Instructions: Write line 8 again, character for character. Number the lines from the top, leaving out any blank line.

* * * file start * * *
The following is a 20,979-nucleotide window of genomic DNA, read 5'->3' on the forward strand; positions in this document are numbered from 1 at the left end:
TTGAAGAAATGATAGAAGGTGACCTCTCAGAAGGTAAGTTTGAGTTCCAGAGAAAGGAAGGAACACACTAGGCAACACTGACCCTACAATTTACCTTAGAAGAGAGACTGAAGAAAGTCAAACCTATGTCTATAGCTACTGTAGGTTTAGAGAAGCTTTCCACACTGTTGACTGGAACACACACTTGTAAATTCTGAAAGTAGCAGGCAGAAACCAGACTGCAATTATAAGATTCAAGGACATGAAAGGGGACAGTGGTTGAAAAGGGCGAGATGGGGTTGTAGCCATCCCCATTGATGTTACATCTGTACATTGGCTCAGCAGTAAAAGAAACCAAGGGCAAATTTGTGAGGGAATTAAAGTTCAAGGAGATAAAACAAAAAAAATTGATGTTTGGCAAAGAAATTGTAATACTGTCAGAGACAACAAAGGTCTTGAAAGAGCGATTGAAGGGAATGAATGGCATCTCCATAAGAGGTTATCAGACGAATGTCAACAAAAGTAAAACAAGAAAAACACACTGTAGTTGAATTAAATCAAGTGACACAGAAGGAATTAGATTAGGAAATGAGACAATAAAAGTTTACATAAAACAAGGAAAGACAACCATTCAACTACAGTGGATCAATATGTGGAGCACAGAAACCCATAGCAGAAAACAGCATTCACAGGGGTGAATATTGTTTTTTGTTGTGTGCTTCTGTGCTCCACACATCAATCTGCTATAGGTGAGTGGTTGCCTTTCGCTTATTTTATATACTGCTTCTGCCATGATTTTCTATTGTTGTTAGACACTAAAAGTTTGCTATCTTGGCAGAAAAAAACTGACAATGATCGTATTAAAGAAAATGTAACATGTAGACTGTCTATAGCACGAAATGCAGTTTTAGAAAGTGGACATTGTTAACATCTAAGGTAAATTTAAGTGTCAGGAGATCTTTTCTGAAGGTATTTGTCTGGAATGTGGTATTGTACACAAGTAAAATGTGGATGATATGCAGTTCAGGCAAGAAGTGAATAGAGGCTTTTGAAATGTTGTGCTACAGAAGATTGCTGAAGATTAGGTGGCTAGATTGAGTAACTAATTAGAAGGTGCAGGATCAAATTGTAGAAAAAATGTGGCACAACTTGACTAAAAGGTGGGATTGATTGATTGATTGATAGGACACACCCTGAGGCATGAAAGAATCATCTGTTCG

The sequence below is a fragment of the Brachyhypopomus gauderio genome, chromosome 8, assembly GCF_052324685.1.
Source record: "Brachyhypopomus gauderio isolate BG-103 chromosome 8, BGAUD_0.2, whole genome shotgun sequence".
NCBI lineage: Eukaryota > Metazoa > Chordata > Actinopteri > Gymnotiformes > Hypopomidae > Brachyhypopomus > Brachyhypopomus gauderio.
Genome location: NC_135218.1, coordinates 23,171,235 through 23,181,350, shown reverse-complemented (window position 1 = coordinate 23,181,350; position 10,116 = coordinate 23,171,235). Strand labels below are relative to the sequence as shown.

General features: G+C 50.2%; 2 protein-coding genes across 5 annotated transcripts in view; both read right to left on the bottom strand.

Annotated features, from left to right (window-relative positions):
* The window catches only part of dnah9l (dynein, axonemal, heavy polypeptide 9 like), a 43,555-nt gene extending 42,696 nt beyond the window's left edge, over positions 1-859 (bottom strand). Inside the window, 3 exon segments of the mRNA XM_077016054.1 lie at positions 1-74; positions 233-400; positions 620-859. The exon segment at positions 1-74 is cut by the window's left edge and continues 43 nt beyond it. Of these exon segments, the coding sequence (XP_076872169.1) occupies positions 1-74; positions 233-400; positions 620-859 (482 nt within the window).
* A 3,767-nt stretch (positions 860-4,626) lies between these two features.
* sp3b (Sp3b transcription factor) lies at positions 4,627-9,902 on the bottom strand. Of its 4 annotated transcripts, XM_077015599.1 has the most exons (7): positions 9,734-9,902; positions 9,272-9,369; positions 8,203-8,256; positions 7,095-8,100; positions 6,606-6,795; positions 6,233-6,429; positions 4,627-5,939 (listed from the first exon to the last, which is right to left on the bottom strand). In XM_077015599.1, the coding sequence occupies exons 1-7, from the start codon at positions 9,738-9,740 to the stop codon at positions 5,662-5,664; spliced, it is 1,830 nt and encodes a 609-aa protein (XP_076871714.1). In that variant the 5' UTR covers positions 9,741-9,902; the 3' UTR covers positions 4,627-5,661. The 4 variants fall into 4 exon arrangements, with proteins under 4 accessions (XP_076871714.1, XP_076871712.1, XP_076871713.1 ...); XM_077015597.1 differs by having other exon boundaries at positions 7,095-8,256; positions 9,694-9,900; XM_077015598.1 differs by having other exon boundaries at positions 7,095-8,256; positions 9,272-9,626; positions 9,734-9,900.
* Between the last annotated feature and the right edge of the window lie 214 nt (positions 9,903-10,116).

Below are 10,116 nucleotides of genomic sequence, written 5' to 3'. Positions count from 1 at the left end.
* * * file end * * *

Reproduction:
Annotated features, from left to right (window-relative positions):